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    Hey, I'm studying for my AS-Levels and am really interested in studying in the US (most likely around Statistics) and I had a few questions to ask people who know more than me

    so...

    1. I tried some SAT papers and they seemed a bit easier compared to some of the stuff we're doing in my Maths/Further Maths, so I was wondering what level the teaching would be in America?

    2. How can I find all the good unis that I might want to go to? I have a few names (Berkeley, North Carolina chapel Hill, Cornell, Duke and Chicago have all stuck out at me) but there are so many that I worry I might have missed a really good one for me?

    3. Being away from home - not so much in term time but in holidays etc. (I do NOT want to miss Christmas but flights back and forth can get expensive) so I was wondering if there's anything I can do?)

    4. What arguments are there for studying in America (I really like the culture, having been there and my best friend is American) but it's far away from home and probably more expensive (although there is more financial aid and the fee increases in the UK mean it won't be much more), so I really want to be sure that it's for me. Is there any way that I can find out more?

    THANK YOU in advance.
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    anyone?
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    (Original post by cant_think_of_name)
    Hey, I'm studying for my AS-Levels and am really interested in studying in the US (most likely around Statistics) and I had a few questions to ask people who know more than me

    so...

    1. I tried some SAT papers and they seemed a bit easier compared to some of the stuff we're doing in my Maths/Further Maths, so I was wondering what level the teaching would be in America? in the first year it will mainly be liberal arts requirements, some of which are the equivalent level of A-Levels in the UK, but everything else will be the equivalent to the university work in the UK.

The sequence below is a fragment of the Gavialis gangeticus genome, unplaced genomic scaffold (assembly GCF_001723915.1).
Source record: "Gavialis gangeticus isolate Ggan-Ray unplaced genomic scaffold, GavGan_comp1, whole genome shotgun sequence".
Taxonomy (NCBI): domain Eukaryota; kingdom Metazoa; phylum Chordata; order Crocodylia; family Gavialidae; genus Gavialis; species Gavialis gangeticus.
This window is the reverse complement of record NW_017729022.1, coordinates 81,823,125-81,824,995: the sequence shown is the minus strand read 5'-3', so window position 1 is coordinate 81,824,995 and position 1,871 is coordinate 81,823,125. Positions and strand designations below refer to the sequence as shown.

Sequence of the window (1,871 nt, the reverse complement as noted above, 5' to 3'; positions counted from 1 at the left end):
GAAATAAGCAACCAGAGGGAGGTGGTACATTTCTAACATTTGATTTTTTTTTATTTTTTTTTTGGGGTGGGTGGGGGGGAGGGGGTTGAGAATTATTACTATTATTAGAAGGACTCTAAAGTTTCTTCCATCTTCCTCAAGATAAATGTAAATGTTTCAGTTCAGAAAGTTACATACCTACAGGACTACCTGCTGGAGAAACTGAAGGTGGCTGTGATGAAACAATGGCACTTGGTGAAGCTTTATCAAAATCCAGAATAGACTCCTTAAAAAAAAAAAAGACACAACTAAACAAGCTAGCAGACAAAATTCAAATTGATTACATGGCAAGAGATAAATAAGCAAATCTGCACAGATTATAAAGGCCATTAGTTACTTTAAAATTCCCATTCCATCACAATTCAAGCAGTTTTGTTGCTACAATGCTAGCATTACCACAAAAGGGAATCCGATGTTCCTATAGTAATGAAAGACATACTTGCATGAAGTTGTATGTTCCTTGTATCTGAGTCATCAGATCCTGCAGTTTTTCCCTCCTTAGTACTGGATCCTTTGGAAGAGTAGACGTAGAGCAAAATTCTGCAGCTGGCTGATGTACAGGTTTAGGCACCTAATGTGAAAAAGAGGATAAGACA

some universities also offer credit for A-Levels aswell wich will help you graduate faster so its worth looking in to


    2. How can I find all the good unis that I might want to go to? I have a few names (Berkeley, North Carolina chapel Hill, Cornell, Duke and Chicago have all stuck out at me) but there are so many that I worry I might have missed a really good one for me? the websites im using are collegeboard and Princeton review. both have varied information about nearly all of the colleges/universities in the US

    3. Being away from home - not so much in term time but in holidays etc. (I do NOT want to miss Christmas but flights back and forth can get expensive) so I was wondering if there's anything I can do?) some airlines offer discounted prices to students and it is sometimes cheaper if you book your flights in advance. there are also some universities that will help with travel expenses


    4. What arguments are there for studying in America (I really like the culture, having been there and my best friend is American) but it's far away from home and probably more expensive (although there is more financial aid and the fee increases in the UK mean it won't be much more), so I really want to be sure that it's for me. Is there any way that I can find out more? if you look on the websites above they have some details about the costs for international students and info about financial aid and eligibility, there are also links to the uni websites for more information

    THANK YOU in advance.
    Hope this helps
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    (Original post by cant_think_of_name)
    Hey, I'm studying for my AS-Levels and am really interested in studying in the US (most likely around Statistics) and I had a few questions to ask people who know more than me

    so...

    1. I tried some SAT papers and they seemed a bit easier compared to some of the stuff we're doing in my Maths/Further Maths, so I was wondering what level the teaching would be in America?

    2. How can I find all the good unis that I might want to go to? I have a few names (Berkeley, North Carolina chapel Hill, Cornell, Duke and Chicago have all stuck out at me) but there are so many that I worry I might have missed a really good one for me?